Mugwort teas is used for intestinal parasites, flatulence and bloating. It has antifungal and antibacterial properties.
Sailor’s Tobacco, Felon herb, Common Wormwood, Common Mugwort, Douglas Mugwort, St. John’s Plant, Sailor’s Tobacco, and Cronewort
Tonic, digestive, and women’s health issues.
Used as a tea, in capsules or extracts.
Topical Uses / Applications:
Not used in cooking.
Essential oil containing 1,8-cineole, camphor, linalool, or thujone, along with over 100 other identified components. The flowers also contain beta-sitosterol, coumarins, and alpha- and beta-carotene.
Do not use Mugwort if you are pregnant or if allergic hypersensitivity exists.
Mugwort is a common plant in the British isles, derived from Artemisia, the Greek goddess of the hunt, fertility, and the forests and hills. Roman soldiers were known to put mugwort in their sandals to keep their feet from getting tired. Native Americans equate mugwort with witchcraft. They believed that the rubbing of the leaves on the body are said to keep ghosts away, and a necklace of mugwort leaves is said to help protect against dreaming about the dead.
It has been believed that John the Baptist wore a girdle of mugwort in the wilderness for protection. Other magical attributes include the protection for road weary travelers, and general protection against the evils of the spirit realms. Sprinkle a little mugwort on your pillow for lucid dreaming. Grieve’s Modern Herbal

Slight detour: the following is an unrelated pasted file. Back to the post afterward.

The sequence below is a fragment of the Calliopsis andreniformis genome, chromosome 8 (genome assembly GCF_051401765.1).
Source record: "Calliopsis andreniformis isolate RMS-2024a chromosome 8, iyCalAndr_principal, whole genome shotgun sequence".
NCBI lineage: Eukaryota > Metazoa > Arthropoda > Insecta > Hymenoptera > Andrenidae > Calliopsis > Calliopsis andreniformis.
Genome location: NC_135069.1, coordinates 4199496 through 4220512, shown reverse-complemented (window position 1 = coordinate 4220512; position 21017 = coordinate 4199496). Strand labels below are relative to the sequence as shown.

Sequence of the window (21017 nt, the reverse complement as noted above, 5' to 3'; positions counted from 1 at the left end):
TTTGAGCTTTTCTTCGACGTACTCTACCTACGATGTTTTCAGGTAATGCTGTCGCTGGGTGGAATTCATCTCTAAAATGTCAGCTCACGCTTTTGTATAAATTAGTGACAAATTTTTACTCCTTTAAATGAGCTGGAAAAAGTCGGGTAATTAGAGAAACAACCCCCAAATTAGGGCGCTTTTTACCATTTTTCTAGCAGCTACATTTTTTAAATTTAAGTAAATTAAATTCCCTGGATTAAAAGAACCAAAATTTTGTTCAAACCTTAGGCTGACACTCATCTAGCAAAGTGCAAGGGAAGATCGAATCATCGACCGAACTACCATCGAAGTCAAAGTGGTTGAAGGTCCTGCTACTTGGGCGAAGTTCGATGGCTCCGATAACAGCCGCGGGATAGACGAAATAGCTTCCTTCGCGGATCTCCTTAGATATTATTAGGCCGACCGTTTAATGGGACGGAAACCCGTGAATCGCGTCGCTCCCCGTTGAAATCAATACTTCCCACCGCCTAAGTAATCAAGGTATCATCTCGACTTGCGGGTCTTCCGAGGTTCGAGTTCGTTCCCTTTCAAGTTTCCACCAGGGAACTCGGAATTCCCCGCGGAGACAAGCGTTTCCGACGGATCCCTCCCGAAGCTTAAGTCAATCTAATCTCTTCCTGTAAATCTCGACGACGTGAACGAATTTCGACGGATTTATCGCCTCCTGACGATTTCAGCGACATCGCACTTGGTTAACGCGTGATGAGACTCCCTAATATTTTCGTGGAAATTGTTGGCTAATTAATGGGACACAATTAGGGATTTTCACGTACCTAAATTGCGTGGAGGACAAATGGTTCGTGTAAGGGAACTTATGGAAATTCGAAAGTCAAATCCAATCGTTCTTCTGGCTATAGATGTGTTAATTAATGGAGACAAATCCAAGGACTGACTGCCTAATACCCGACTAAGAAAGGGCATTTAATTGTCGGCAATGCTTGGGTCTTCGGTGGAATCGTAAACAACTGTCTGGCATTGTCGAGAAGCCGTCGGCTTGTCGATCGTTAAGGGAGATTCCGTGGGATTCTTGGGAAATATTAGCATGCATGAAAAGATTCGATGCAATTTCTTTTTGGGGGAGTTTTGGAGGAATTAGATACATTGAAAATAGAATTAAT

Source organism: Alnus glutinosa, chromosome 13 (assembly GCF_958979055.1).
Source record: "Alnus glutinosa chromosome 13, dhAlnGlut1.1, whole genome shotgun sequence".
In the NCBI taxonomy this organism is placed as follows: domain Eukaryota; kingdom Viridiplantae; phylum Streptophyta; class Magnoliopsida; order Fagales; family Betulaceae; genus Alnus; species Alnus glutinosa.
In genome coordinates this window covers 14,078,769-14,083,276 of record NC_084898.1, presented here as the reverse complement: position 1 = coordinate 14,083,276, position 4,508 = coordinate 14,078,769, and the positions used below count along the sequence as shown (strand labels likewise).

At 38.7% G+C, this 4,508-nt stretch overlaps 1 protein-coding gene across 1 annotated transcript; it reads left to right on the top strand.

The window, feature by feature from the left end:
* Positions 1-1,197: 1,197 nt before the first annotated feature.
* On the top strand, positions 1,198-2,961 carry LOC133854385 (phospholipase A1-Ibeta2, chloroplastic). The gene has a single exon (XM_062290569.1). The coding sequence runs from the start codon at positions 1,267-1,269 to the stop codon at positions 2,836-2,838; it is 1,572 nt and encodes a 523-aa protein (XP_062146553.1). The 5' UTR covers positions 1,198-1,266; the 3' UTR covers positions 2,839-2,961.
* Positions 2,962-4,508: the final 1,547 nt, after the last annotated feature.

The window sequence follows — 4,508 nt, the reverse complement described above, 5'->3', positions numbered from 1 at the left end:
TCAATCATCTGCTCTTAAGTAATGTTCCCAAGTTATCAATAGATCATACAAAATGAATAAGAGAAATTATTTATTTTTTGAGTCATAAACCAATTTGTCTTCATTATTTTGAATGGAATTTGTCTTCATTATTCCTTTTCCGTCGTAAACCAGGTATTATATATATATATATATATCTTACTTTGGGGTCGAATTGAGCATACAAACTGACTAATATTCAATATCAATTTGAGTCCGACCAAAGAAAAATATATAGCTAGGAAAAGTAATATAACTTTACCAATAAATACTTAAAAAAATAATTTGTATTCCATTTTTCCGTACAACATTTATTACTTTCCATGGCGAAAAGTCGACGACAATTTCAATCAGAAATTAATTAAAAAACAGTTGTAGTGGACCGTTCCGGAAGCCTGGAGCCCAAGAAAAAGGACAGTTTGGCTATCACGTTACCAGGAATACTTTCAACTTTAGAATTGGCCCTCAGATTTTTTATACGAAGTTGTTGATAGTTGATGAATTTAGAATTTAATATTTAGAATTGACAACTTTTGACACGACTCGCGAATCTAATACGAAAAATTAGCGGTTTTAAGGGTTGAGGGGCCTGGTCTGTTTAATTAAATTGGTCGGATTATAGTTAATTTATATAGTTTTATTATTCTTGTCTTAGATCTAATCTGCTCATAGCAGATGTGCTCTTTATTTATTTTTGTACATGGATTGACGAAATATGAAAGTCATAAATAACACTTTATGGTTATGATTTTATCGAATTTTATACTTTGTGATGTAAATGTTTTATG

These statements have not been evaluated by the food and drug administration. This product is not intended to diagnose, treat, cure, or prevent any disease.
PDR for Herbal Medicines, 2000. Medical Economics Company, Montvale, New Jersey.
The New Holistic Herbal. David Hoffmann, 1990. Barnes and Noble Books, New York.
A Modern Herbal, Mrs. M. Grieve, (Dover Publications, New York, 1971)
Major Herbs of Ayurvedic.Compiled by Dahur Research Foundation and Dahur Ayurvet Limited, Ghaziabad, India., 2002. Churchill Livingstone, London, England.
Chinese Herbal Medicine: Materia Medica, Third Edition, Dan Bensky and Andrew Gamble, 1986. Eastland Press, Seattle, WA.